Small-group oral research projects of this type have been criticised in the past because they are inevitably not, in the scientific sense, sociologically representative. However, it was chosen as a method because while the above is true, very large-scale projects lose out in terms of individual experience – a sort of “generalisation by committee”. Also, in terms of socialist history, it has something of a “pedigree”. This project was similar in a number of respects to the one outlined in Luísa Passerini’s “Popular Memories of Fascism”, which looked at how the working class communities of Turin perceived fascism, particularly in the cultural sphere.6
This pamphlet aims to look more at how the ordinary party member or trade unionist perceived the historical events in which they participated, as opposed to more strictly cultural manifestations. Nonetheless, Passerini’s explanation of the validity of the oral research methodology is relevant: “until now, collections of memoirs and historical studies, have documented memories of the regime by the middle classes, intellectuals, … there is an attempt here also to make room for the factory workers…”.7
Inevitably, by comparison with large scale or documentary-based projects, small group research will lose something in sociological representation, but will gain in its ability to give more weight to the experience of the individual.
The fundamental criterion for the selection of interviewees used by the FPM (First of May Foundation – a union-funded research institute) was that all interviewees had to have been actively involved in the anti-Francoist opposition during the period of the transition. In addition, the FPM was asked to ensure that the interviewee group provided a mix of political backgrounds and a reasonable male/female balance.
Interviewees – Politics and the Civil War
Just over half the interviewees began their political involvement in a union organisation, generally the state union or the Comisiones Obreras (CCOO), the communist-influenced federation. A third became politically active through a student organisation (a student union, or communist/socialist student groups). The overwhelming majority – over 80% – had had family members involved in the Civil War in one way or another. Some 75% had been members of the PCE (though some had left or been expelled), while 25% had never been members – either due to involvement elsewhere, or rejection of direct political involvement. Of those that had been in the PCE, some 62.5% had been ordinary members, while some 37.5% had been members of the leadership (either Central or Executive Committee).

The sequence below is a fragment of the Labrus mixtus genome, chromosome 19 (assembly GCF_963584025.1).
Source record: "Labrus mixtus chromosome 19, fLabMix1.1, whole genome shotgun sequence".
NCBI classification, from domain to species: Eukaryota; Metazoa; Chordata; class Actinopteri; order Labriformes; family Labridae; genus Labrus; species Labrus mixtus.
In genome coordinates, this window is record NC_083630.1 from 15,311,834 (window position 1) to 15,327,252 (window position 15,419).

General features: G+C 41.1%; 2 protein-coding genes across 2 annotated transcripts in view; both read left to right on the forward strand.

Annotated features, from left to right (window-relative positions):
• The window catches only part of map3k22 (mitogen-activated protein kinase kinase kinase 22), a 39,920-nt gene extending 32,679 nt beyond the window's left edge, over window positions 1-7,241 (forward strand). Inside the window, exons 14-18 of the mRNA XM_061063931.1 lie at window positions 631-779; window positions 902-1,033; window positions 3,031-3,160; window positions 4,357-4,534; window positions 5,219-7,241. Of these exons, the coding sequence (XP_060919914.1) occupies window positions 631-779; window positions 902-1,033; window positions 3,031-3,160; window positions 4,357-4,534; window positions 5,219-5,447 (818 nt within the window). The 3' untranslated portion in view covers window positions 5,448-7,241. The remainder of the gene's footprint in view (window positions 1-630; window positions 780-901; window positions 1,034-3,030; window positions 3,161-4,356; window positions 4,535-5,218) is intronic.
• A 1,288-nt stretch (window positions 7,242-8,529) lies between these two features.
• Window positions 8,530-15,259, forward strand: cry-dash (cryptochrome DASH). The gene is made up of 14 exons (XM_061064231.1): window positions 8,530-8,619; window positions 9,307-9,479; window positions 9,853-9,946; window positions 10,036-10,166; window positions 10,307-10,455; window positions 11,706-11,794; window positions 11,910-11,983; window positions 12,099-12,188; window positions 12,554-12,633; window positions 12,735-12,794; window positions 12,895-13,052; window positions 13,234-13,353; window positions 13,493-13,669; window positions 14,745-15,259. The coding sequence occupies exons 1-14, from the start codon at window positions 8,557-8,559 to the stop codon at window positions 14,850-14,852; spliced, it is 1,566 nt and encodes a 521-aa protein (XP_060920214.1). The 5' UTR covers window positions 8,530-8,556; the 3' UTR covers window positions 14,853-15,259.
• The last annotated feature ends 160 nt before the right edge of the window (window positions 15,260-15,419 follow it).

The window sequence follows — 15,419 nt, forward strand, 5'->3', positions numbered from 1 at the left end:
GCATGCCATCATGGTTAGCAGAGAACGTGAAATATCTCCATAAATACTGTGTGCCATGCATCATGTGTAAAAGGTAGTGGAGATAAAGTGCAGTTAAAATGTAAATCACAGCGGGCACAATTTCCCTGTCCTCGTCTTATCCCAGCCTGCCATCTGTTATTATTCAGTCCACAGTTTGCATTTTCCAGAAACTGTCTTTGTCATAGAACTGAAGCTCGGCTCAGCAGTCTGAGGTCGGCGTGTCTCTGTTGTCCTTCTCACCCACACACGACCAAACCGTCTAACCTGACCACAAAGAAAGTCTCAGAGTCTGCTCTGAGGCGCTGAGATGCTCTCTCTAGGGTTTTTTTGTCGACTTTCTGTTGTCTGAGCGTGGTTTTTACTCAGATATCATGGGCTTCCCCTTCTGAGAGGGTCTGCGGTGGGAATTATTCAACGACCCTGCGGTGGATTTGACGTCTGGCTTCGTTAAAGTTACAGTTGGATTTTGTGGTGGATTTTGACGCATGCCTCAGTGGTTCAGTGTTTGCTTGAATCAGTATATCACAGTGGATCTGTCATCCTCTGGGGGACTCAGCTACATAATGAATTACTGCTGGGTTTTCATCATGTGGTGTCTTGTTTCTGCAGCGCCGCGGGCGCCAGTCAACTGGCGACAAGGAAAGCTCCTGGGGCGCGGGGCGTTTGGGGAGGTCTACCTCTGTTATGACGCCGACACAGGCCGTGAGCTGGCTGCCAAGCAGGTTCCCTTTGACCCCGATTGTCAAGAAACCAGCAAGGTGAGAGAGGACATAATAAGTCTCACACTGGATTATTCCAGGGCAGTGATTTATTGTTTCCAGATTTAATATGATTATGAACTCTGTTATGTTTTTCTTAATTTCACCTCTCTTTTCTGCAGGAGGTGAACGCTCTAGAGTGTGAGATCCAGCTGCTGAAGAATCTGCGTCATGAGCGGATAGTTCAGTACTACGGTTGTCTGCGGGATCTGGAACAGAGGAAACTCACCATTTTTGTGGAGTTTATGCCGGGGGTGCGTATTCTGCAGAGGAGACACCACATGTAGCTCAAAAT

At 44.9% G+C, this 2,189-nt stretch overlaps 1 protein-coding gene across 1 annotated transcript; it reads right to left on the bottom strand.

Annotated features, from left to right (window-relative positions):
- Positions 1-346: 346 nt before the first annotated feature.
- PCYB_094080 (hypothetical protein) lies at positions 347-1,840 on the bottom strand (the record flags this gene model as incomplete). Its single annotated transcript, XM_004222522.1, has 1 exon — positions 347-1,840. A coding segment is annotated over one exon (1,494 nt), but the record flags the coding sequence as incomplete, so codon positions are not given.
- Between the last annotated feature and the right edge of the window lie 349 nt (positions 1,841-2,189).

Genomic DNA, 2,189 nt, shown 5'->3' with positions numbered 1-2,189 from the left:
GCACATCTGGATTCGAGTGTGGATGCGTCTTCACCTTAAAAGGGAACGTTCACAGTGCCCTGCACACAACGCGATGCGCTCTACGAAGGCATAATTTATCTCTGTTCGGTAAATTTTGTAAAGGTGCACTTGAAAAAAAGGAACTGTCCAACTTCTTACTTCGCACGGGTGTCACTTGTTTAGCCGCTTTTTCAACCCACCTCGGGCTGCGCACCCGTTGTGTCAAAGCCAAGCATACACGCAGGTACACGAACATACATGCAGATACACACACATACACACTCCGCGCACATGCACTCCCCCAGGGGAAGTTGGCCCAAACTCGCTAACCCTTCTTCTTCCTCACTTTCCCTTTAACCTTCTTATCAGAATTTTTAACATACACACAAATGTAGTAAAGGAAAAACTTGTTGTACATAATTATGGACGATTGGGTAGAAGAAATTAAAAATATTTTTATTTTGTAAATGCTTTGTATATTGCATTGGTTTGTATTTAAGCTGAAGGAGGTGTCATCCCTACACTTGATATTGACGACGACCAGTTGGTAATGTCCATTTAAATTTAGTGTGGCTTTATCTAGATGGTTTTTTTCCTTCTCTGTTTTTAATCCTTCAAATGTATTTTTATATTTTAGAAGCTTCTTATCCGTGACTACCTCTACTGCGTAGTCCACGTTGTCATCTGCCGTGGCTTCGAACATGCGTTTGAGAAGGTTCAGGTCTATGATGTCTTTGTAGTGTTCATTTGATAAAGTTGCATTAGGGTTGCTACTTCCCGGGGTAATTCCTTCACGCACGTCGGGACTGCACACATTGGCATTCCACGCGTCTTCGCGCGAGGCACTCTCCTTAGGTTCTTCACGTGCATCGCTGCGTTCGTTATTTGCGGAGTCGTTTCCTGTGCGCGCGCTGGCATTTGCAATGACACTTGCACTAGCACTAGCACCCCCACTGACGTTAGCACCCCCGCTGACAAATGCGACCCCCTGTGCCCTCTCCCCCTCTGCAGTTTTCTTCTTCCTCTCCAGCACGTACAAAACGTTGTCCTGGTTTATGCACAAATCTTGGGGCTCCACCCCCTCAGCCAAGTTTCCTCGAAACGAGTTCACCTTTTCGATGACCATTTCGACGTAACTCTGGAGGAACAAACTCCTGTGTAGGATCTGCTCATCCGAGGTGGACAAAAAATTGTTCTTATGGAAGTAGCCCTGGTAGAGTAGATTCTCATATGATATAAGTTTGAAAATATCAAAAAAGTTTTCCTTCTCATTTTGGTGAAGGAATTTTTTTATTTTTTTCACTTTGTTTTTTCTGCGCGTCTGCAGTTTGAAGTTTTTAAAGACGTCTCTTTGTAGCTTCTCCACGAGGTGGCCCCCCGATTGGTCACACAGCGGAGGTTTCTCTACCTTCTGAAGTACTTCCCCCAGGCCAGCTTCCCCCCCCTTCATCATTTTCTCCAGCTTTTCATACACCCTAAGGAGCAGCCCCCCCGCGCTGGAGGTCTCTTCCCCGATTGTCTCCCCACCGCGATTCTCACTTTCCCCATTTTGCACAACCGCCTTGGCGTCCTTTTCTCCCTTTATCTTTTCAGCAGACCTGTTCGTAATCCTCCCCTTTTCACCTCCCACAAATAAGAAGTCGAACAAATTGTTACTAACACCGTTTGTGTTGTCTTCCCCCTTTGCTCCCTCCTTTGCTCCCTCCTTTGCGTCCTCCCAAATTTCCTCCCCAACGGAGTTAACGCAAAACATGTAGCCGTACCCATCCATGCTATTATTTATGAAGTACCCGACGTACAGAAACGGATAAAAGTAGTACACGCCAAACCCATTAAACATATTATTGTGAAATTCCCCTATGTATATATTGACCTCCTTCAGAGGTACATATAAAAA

Communist Strategy in the Transition 1975-79
In the final years of the Franco regime, the PCE’s strategy for mobilising the opposition – generally thought to be one of its greatest successes – centred around the ruptura democrática, a democratic break with dictatorship, through the means of a general strike. For years the party, led by Santiago Carrillo since the 1950s, but who had remained in exile until 1976, had planned a peaceful national strike. Now this was included in the ruptura which in 1973 the PCE had defined thus: “The step from dictatorship to democracy has to happen through a real political revolution. Through our struggle, through the struggle articulated by the forces in favour of democracy, the task that we propose is to carry out a political revolution…. The PCE’s proposals will facilitate the step from fascist dictatorship to democracy…with the least violence possible and the elimination of the danger of a new Civil War… On repeated occasions the communists have said that a National Strike could finish with the dictatorship.
“The concept of a National Strike goes further than that of a political general strike….The National Strike does not consist in crossing your arms, mimicking the anarchist dream about the general strike. It is not a question of simply paralysing work, but organising the workers from every business, the locals from every neighbourhood, to intervene massively on the street… It’s a question not only of stopping the country, but empowering ourselves on the street, building organs of struggle and power at every possible level to strengthen the pressure on the nucleus of dictatorial power until it is overthrown.”8